handling claims from 13 Mississippi counties, not including the six
closest to the Gulf of Mexico. Randy May, who arrived from Denver after
the storm to head the operation, said his territory includes 24,000
homeowners with State Farm policies. By Friday afternoon, 8,505 of
those policyholders had already called to report claims, and 12 percent
of the cases were classified as having severe damage.
The insurers pride themselves on rapid response to catastrophes. When
Holloway, dean of students at the University of Southern Mississippi in
Hattiesburg, called State Farm to report damage to several of his
rental properties, he heard back from Rasmussen, the adjuster assigned
to two of his houses, within two hours. "I was totally surprised,"
Holloway said. "I'm most grateful for the immediate response."
Still, settling claims is often a laborious process that can involve
haggling over contractor estimates and over the value of a home's
contents, assuming they were destroyed. Particularly near the coast,
many people lost the very records that would let them document the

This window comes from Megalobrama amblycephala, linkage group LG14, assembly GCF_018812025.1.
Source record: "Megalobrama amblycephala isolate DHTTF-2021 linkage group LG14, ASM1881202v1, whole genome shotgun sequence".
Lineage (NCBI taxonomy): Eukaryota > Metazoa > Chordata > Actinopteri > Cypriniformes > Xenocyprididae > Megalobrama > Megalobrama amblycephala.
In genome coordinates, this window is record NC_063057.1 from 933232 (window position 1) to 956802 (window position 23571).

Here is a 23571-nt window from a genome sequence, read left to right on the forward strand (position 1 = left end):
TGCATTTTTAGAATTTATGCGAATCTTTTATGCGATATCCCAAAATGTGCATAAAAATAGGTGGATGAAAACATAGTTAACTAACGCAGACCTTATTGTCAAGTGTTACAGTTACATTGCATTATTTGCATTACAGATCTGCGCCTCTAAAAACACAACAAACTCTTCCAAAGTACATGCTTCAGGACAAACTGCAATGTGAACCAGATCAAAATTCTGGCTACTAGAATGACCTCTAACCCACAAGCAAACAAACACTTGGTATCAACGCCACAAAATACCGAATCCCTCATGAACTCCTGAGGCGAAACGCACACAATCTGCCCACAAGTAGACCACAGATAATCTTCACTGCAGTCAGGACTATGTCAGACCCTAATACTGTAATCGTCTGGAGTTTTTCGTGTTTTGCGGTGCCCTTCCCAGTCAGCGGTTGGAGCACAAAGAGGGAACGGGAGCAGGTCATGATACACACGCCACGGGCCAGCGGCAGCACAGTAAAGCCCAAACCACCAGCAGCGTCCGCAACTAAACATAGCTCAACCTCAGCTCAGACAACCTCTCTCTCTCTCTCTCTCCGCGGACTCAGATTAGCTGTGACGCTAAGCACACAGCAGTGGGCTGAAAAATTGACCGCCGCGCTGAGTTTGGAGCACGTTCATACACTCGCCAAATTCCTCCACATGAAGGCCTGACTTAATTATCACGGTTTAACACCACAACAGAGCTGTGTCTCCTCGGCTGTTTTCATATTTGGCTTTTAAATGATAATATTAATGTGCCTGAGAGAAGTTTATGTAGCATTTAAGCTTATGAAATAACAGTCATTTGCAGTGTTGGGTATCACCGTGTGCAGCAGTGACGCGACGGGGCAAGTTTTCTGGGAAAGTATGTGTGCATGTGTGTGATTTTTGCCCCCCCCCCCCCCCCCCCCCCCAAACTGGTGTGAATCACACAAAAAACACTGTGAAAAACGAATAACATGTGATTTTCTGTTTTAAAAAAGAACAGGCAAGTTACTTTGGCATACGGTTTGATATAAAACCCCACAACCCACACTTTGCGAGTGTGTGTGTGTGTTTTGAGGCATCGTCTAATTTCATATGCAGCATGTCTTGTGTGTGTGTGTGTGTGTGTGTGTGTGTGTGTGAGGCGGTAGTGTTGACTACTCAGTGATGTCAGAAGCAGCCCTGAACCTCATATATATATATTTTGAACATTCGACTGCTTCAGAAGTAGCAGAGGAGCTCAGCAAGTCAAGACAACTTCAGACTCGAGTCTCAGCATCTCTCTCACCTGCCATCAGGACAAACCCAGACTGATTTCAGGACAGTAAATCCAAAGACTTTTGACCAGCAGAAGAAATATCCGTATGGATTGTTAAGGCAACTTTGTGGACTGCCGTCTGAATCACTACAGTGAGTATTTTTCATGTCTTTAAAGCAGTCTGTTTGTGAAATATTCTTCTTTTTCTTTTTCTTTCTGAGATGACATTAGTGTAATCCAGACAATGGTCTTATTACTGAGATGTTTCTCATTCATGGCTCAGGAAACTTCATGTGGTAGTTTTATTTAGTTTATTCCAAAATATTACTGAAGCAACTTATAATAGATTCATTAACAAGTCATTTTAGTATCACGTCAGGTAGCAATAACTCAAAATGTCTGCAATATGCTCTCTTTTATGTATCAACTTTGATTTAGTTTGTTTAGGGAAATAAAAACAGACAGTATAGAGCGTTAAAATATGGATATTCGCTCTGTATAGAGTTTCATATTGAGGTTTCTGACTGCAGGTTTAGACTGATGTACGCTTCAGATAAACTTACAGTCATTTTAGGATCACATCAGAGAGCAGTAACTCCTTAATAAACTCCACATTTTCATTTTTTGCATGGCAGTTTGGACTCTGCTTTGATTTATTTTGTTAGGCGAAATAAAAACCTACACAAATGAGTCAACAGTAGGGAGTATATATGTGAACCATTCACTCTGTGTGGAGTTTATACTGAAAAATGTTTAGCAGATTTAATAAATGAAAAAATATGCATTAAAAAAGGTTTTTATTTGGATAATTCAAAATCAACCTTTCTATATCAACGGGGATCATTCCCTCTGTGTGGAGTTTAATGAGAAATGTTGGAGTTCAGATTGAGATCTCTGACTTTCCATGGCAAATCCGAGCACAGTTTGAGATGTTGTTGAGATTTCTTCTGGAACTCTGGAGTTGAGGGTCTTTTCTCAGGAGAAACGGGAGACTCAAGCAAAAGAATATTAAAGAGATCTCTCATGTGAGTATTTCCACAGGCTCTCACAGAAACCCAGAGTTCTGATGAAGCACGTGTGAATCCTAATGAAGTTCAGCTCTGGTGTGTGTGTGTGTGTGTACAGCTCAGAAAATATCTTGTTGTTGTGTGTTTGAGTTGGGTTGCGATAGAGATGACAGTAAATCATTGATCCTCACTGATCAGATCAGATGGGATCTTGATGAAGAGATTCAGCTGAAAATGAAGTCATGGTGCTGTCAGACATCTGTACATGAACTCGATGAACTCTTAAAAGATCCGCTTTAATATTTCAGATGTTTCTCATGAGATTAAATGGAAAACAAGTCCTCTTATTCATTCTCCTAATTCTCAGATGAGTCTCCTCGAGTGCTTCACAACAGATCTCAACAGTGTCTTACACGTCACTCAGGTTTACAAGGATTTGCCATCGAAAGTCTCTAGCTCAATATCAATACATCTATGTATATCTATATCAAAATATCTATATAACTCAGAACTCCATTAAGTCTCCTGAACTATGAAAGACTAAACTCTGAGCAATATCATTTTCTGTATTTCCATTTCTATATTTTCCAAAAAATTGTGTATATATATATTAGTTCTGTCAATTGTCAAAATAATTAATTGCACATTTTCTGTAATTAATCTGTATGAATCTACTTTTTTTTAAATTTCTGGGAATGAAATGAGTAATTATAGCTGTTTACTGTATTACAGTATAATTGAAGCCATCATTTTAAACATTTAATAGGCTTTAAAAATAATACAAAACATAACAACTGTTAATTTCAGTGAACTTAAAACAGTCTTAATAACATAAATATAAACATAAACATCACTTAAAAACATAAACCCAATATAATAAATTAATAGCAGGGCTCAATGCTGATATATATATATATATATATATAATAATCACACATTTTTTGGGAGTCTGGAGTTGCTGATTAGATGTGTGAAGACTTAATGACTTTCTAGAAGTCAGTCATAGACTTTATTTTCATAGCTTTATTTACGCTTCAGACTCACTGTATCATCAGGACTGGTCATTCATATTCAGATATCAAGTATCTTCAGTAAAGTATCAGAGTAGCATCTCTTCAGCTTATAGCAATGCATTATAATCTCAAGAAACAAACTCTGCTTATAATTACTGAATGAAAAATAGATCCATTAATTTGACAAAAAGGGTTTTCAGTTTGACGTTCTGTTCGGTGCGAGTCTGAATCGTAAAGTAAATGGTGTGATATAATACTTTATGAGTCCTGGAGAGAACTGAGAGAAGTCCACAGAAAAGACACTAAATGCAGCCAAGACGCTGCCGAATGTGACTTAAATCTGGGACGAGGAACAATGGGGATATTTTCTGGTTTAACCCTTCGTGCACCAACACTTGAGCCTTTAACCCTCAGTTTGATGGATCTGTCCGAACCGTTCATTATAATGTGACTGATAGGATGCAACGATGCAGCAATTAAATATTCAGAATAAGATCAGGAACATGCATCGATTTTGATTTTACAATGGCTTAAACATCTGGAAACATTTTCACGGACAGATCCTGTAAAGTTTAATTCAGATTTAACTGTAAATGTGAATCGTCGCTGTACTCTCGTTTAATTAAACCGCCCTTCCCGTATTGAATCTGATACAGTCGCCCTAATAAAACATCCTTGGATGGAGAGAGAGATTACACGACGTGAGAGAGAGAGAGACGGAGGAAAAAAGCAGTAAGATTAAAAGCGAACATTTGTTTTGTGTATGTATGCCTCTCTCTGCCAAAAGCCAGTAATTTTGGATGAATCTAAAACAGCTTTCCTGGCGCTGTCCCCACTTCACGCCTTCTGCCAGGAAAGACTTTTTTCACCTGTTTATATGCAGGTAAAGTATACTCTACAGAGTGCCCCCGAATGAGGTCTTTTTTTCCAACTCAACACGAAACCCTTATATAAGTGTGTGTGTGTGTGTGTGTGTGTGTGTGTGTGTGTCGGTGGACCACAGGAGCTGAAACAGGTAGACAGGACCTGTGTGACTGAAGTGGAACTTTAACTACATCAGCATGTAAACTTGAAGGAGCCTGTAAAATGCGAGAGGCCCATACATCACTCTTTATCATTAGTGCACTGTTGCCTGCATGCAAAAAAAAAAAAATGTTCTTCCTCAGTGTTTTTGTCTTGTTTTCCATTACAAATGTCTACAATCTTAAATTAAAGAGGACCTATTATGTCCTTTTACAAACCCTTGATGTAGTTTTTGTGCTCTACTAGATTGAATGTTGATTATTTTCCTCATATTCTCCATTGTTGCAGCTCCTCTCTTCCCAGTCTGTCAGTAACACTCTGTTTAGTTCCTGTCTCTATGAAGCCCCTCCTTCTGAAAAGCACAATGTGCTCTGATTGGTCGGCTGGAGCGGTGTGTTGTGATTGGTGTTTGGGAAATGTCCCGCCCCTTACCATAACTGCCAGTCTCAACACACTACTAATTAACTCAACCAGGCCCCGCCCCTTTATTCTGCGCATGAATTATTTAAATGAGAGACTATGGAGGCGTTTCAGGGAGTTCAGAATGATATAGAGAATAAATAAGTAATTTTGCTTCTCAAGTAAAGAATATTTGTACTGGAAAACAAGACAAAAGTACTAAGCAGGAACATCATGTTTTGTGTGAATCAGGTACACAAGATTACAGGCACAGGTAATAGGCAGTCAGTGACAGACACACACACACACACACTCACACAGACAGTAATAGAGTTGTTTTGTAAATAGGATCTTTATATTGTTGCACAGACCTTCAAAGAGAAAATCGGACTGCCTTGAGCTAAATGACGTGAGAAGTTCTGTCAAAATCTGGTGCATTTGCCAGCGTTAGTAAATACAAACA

value of their contents. And demand for contractors will be sky high in
the disaster zone, slowing work.
The biggest debates are likely to come over whether homes near the
coast were destroyed by wind or flood.
Of the estimated 400,000 flooded properties in three coastal counties
of Mississippi -- Hancock, Harrison and Jackson -- just 21,600 had
flood-insurance policies, said George Dale, the Mississippi insurance
Though some flooded residents of Louisiana also lacked flood coverage,
that state is in better shape, according to figures from the Federal
Emergency Management Agency. As of September 2004, 376,681 flood
policies were in force in Louisiana, compared with 41,946 in
Mississippi and 41,336 in Alabama.
"All these people pay high insurance to live on the coast," Dale said.
"They think, 'Well it has never flooded before. I'm paying enough
already -- I don't need it.' "
Hunter, of the consumer group, said most coastal homes probably
suffered some wind damage before floodwaters destroyed them. But he
said insurers have a financial incentive to attribute as much of the
damage as possible to flooding, since they do not have to pay flood
Hunter called on state insurance departments to pressure the companies
to use windstorm modeling or other techniques to try to calculate how
badly homes in a given neighborhood were damaged by wind before the
"What I'm afraid you'll see is, the policyholder has a $100,000 house
and the insurance companies will say, 'It's 5 percent wind damage,' "
Hunter said. " 'Here's $5,000; take it or leave it.' "